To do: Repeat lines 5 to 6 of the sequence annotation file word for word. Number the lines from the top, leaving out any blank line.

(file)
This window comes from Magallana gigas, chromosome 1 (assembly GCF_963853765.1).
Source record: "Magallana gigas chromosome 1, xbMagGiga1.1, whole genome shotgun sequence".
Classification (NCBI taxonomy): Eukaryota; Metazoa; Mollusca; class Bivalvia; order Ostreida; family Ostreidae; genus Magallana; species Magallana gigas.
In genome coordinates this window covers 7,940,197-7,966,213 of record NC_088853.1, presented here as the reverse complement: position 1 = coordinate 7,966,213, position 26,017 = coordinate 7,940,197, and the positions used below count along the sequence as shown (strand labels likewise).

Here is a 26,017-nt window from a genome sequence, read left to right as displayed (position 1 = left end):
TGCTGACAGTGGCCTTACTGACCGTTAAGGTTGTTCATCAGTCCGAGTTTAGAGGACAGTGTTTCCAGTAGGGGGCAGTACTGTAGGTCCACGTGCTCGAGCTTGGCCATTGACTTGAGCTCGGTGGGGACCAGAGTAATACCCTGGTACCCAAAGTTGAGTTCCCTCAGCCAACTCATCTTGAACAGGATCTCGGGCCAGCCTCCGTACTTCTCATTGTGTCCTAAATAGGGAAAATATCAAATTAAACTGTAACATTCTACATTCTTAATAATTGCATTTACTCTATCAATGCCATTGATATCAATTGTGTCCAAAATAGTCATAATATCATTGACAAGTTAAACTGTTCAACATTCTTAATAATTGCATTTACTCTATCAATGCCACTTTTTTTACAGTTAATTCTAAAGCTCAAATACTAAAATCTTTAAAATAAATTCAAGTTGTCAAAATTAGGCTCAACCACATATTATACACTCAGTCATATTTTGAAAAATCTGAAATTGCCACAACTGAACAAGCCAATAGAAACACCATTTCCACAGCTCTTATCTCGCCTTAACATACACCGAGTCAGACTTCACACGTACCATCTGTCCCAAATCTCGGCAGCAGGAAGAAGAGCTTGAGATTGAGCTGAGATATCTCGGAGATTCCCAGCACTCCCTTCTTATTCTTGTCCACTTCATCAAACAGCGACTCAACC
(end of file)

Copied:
Here is a 26,017-nt window from a genome sequence, read left to right as displayed (position 1 = left end):
TGCTGACAGTGGCCTTACTGACCGTTAAGGTTGTTCATCAGTCCGAGTTTAGAGGACAGTGTTTCCAGTAGGGGGCAGTACTGTAGGTCCACGTGCTCGAGCTTGGCCATTGACTTGAGCTCGGTGGGGACCAGAGTAATACCCTGGTACCCAAAGTTGAGTTCCCTCAGCCAACTCATCTTGAACAGGATCTCGGGCCAGCCTCCGTACTTCTCATTGTGTCCTAAATAGGGAAAATATCAAATTAAACTGTAACATTCTACATTCTTAATAATTGCATTTACTCTATCAATGCCATTGATATCAATTGTGTCCAAAATAGTCATAATATCATTGACAAGTTAAACTGTTCAACATTCTTAATAATTGCATTTACTCTATCAATGCCACTTTTTTTACAGTTAATTCTAAAGCTCAAATACTAAAATCTTTAAAATAAATTCAAGTTGTCAAAATTAGGCTCAACCACATATTATACACTCAGTCATATTTTGAAAAATCTGAAATTGCCACAACTGAACAAGCCAATAGAAACACCATTTCCACAGCTCTTATCTCGCCTTAACATACACCGAGTCAGACTTCACACGTACCATCTGTCCCAAATCTCGGCAGCAGGAAGAAGAGCTTGAGATTGAGCTGAGATATCTCGGAGATTCCCAGCACTCCCTTCTTATTCTTGTCCACTTCATCAAACAGCGACTCAACC